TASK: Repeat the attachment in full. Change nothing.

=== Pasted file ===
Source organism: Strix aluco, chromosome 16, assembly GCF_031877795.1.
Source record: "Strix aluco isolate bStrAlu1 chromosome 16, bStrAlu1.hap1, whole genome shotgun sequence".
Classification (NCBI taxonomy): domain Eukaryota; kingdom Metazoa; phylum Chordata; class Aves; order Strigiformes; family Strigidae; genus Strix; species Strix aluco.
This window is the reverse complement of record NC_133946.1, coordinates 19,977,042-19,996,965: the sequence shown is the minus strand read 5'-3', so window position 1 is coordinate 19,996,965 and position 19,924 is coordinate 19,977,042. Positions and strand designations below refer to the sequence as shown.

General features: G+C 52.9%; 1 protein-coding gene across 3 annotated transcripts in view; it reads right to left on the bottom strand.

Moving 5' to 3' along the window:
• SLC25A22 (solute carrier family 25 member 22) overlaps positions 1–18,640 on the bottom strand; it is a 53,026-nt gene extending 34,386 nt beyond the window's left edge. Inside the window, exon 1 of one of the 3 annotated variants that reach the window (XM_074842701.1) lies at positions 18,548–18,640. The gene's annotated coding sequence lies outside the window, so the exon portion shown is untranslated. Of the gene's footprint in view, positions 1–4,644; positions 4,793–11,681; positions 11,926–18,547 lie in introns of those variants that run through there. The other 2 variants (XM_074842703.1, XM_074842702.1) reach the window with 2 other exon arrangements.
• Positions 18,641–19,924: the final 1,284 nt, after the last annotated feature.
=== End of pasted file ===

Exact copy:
Source organism: Strix aluco, chromosome 16, assembly GCF_031877795.1.
Source record: "Strix aluco isolate bStrAlu1 chromosome 16, bStrAlu1.hap1, whole genome shotgun sequence".
Classification (NCBI taxonomy): domain Eukaryota; kingdom Metazoa; phylum Chordata; class Aves; order Strigiformes; family Strigidae; genus Strix; species Strix aluco.
This window is the reverse complement of record NC_133946.1, coordinates 19,977,042-19,996,965: the sequence shown is the minus strand read 5'-3', so window position 1 is coordinate 19,996,965 and position 19,924 is coordinate 19,977,042. Positions and strand designations below refer to the sequence as shown.

General features: G+C 52.9%; 1 protein-coding gene across 3 annotated transcripts in view; it reads right to left on the bottom strand.

Moving 5' to 3' along the window:
• SLC25A22 (solute carrier family 25 member 22) overlaps positions 1–18,640 on the bottom strand; it is a 53,026-nt gene extending 34,386 nt beyond the window's left edge. Inside the window, exon 1 of one of the 3 annotated variants that reach the window (XM_074842701.1) lies at positions 18,548–18,640. The gene's annotated coding sequence lies outside the window, so the exon portion shown is untranslated. Of the gene's footprint in view, positions 1–4,644; positions 4,793–11,681; positions 11,926–18,547 lie in introns of those variants that run through there. The other 2 variants (XM_074842703.1, XM_074842702.1) reach the window with 2 other exon arrangements.
• Positions 18,641–19,924: the final 1,284 nt, after the last annotated feature.